010: What is a Dungeon? (Dungeon/Overworld Design)
    In more critical reviews of Breath of the Wild, I often see a lack of dungeons highlighted as a problem, in addition to the aesthetic qualities of the shrines and Divine Beasts. While I won't argue that the game is largely without experiences that could be defined as dungeons in the traditional sense, there is a counter-argument that I believe holds water. In an initial interview following the first footage of the new Zelda project, Eiji Aonuma stated the following regarding puzzles:
   “...I feel like making those logical choices and taking information that you received previously and making decisions based on that can also be a sort of puzzle-solving.”
   Aonuma would also go on to say that part of the puzzle solving in Breath of the Wild would be getting from place to place, factoring in the options and freedom that the player has available to them. This largely factors into travel, but it can also apply to a number of different kinds of circumstances. In designing Breath of the Wild, the Zelda team has essentially reversed the design philosophy established in Skyward Sword and allowed for extremely organic “dungeon” design- so organic, in fact, that some players would argue their existence in the game at all. In identifying how this design philosophy trickles down, however, it is important to start with the core, and perhaps most traditional elements of the game- Divine Beasts and shrines- before moving into the environment-integrated dungeons. This is a relatively straightforward process.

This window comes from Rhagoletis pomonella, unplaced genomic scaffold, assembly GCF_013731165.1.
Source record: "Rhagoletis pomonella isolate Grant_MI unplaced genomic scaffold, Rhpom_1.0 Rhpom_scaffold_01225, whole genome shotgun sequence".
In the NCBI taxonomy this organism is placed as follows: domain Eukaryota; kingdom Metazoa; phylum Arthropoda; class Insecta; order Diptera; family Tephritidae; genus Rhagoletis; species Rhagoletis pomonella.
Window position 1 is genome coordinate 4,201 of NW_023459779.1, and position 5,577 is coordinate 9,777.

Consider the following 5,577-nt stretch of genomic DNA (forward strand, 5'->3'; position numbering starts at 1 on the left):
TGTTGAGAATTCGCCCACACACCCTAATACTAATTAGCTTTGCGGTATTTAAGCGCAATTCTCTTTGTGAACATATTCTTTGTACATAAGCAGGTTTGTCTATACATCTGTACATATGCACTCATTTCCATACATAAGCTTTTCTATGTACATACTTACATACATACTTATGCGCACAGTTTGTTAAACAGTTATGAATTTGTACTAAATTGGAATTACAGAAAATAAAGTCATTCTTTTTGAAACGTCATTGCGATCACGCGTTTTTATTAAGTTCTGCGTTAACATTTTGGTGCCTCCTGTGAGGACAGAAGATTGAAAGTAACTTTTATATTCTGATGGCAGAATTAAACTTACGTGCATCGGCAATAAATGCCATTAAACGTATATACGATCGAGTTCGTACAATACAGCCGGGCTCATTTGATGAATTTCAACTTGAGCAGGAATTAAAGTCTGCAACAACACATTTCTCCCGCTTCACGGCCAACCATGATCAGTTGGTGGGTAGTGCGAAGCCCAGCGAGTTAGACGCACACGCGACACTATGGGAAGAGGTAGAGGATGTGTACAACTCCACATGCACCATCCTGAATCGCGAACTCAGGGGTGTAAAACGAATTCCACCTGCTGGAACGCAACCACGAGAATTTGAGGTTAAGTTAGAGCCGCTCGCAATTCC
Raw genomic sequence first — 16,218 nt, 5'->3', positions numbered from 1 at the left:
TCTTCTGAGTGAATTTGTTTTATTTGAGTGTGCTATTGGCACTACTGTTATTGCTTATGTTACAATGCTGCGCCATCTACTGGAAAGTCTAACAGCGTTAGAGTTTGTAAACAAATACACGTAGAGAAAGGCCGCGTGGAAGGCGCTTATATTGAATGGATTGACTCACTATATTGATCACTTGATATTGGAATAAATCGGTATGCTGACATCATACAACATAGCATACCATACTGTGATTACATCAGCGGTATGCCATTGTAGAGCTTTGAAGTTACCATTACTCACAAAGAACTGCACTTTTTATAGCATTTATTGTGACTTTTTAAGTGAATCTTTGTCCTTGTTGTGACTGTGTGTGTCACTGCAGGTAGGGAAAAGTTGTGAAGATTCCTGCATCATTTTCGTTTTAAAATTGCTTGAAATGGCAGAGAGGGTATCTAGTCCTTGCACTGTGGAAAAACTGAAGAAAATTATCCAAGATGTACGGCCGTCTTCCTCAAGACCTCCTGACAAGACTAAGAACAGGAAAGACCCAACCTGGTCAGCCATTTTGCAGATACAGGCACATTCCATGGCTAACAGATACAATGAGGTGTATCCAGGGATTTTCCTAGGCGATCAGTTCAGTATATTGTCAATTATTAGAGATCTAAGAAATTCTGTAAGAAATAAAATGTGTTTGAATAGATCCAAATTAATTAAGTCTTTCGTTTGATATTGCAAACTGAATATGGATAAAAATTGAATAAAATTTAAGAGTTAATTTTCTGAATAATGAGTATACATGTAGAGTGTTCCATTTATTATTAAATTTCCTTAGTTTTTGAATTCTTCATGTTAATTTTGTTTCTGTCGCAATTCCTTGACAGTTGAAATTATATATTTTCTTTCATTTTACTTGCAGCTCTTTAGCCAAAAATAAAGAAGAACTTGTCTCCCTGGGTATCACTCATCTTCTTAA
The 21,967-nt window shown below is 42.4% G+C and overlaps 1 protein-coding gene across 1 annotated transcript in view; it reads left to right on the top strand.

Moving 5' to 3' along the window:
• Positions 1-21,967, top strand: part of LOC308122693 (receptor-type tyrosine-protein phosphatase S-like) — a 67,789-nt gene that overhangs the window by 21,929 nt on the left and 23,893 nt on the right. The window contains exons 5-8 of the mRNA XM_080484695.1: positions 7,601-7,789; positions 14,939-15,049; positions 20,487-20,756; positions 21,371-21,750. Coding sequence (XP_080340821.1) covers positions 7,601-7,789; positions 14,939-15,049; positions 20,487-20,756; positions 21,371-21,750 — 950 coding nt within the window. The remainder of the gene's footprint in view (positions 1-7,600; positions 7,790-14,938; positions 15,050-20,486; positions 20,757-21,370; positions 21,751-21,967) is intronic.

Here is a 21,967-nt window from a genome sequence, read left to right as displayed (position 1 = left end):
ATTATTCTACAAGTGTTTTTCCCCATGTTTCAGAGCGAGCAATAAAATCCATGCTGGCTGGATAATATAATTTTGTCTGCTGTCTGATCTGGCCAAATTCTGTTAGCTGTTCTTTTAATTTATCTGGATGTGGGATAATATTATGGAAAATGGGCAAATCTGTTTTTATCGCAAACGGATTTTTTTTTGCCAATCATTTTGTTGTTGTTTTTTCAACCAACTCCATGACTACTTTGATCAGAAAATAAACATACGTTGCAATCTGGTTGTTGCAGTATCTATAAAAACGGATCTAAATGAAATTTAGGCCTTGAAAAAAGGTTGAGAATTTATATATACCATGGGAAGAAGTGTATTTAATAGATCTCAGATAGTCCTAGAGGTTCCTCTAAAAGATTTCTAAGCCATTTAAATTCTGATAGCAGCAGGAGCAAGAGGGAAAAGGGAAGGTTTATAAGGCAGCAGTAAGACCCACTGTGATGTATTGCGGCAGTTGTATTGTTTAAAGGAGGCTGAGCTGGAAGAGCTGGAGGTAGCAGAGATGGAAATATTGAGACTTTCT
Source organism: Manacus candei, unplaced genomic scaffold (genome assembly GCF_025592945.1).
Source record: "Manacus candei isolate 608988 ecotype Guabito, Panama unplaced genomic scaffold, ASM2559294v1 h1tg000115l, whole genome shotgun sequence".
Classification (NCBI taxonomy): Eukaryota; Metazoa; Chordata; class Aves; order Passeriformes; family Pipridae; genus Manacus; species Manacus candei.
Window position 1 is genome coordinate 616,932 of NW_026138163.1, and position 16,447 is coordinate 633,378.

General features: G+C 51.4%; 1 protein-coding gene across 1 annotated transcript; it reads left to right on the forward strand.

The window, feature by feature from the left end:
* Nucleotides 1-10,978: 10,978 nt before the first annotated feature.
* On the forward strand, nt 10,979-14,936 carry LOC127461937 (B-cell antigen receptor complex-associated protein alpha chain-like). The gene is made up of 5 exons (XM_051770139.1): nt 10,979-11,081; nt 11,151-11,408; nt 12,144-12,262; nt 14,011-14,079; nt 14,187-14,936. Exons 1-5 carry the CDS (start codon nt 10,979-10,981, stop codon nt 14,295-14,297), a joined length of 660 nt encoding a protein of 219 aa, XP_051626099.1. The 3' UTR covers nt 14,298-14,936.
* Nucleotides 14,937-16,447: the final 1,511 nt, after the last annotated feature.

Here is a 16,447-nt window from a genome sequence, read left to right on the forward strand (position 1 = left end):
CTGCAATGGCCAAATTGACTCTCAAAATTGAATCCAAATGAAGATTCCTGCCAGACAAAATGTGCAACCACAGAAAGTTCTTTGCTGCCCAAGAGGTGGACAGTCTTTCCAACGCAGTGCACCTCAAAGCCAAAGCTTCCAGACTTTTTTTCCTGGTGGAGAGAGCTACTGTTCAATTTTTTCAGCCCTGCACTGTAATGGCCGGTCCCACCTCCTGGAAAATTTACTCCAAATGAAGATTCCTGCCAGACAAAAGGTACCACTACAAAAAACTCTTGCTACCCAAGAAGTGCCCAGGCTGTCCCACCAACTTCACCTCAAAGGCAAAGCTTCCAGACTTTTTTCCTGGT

Many would say that the Divine Beasts are the closest Breath of the Wild gets to a traditional dungeon, and the addition of a fifth and the DLC toting it as such, the acknowledgment from the developers solidifies this notion. Mark Brown's excellent Boss Keys series has highlighted two kinds of dungeon-structures: “find the path” and “follow the path” formats, in which a player must complete a series of objectives of their own accord in order to reach the critical path, or where they must complete a series of trials along said critical path. While Divine Beasts do not seem to follow either of these formats particularly well, it is best to label them as “find the path” style dungeons, as the player is left to their own devices upon discovering the dungeon map. While the path to the dungeon map is often rather straightforward, the terminals that must be unlocked in order to combat the boss are scattered throughout the structure of the Beast and can be reached in any order one chooses. This is not to say that reaching them is equally straightforward- some of them require more complex manipulation of the Beast in order to obtain and present higher risk, seeing as the player is atop a structure surrounded by what is essentially a bottomless pit. Each Beast also presents a new mechanic, and while they can be universally lumped into “Beast manipulation,” they add a unique flavor to the dungeon that sets each apart from one another. While some, like Vah Medo and Vah Rudania, shift the entire Beast in order to open new paths, others like Vah Ruta and Vah Naboris allow you to move elements in precise formations. Each is crucial to opening the critical path, but the nature of the individual terminals means the Beast manipulations are mechanics that must be experimented with and learned in order to reach the end of the dungeon. I would be remiss to mention the number of chests featured throughout the Divine Beasts, which possess weaponry that is tiered to the respective area. Yet, another aspect of these Divine Beasts that is quite different from dungeons in the series are the “taming” segments that precede them, in which the player must engage in a rather cinematic scuffle in order to gain access to the Beast. I would argue that this gameplay is very much a part of the dungeon experience, especially in the case of the stealthy climb to Vah Rudania. All of the elements of traditional dungeon design are there, just in a way that is a bit different from what long time Zelda fans are accustomed with.